Wednesday, October 7, 2009


BANZAI7 NEWS--Two federal regulators criticized parts of Rep. Barney Frank's proposal to overhaul financial regulation, saying it will let large companies escape restrictions on the types of financial products that contributed to last year's crisis.

Wall Street firms have pressed Mr. Frank, chairman of the House Financial Services Committee, to tone down the Obama administration's plan to have all "standard" derivative products trade on regulated exchanges or electronic platforms.

A plan offered by the Obama administration would subject all swaps dealers and “major market participants” to new regulations for capital, business conduct, record-keeping and reporting. Frank’s version would exempt corporations from that definition if they use derivatives for “risk management” purposes.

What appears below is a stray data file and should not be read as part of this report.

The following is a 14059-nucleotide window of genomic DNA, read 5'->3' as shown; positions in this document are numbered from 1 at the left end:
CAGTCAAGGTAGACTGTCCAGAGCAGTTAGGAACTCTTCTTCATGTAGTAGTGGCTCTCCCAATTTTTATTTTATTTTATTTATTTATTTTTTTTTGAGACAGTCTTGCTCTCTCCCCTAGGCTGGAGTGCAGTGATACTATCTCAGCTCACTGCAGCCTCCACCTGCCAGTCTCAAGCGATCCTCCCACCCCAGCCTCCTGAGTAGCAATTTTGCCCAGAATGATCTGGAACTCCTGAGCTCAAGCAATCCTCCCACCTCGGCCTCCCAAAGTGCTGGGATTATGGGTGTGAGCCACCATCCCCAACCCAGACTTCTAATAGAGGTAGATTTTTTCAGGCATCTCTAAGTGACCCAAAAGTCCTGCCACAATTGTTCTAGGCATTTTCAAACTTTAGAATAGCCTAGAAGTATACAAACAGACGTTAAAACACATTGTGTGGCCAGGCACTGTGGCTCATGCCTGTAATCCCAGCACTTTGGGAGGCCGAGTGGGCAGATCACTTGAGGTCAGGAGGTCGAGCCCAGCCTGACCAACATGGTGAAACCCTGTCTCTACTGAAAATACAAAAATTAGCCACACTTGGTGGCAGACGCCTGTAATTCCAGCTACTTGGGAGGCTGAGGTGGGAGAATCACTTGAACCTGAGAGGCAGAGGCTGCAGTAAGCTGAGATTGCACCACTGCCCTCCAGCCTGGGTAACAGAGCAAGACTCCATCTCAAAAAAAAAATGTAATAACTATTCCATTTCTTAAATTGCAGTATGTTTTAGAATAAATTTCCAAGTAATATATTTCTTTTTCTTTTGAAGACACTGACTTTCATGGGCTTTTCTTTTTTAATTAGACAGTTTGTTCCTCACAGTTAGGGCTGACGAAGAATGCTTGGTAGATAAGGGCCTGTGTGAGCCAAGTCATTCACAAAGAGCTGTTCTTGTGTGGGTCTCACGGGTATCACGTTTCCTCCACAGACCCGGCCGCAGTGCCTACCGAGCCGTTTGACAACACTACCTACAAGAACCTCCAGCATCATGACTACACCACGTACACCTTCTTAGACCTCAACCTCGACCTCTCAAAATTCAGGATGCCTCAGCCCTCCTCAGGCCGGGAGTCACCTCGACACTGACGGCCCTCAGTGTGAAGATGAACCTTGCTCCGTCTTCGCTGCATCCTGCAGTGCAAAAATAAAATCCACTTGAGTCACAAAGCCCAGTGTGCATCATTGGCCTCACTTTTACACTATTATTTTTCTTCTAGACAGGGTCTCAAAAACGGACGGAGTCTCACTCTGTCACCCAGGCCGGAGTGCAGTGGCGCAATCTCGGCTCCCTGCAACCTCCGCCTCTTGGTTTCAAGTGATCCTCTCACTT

While Frank’s proposal is a “step in the right direction,” its “ambiguous” definition of risk management may leave a large number of corporations unregulated, Henry T.C. Hu, director of the SEC’s new division of risk, strategy and financial innovation, told the committee.

“As just about all swaps could be defined as being used for risk management purposes, we’re concerned that unintentionally the category of ‘major swap participant’ could have been narrowed so significantly, or even to a null set,” CFTC Chairman Gary Gensler told reporters after the hearing.

WB7: This is how lobbyists pick Washington's pockets.


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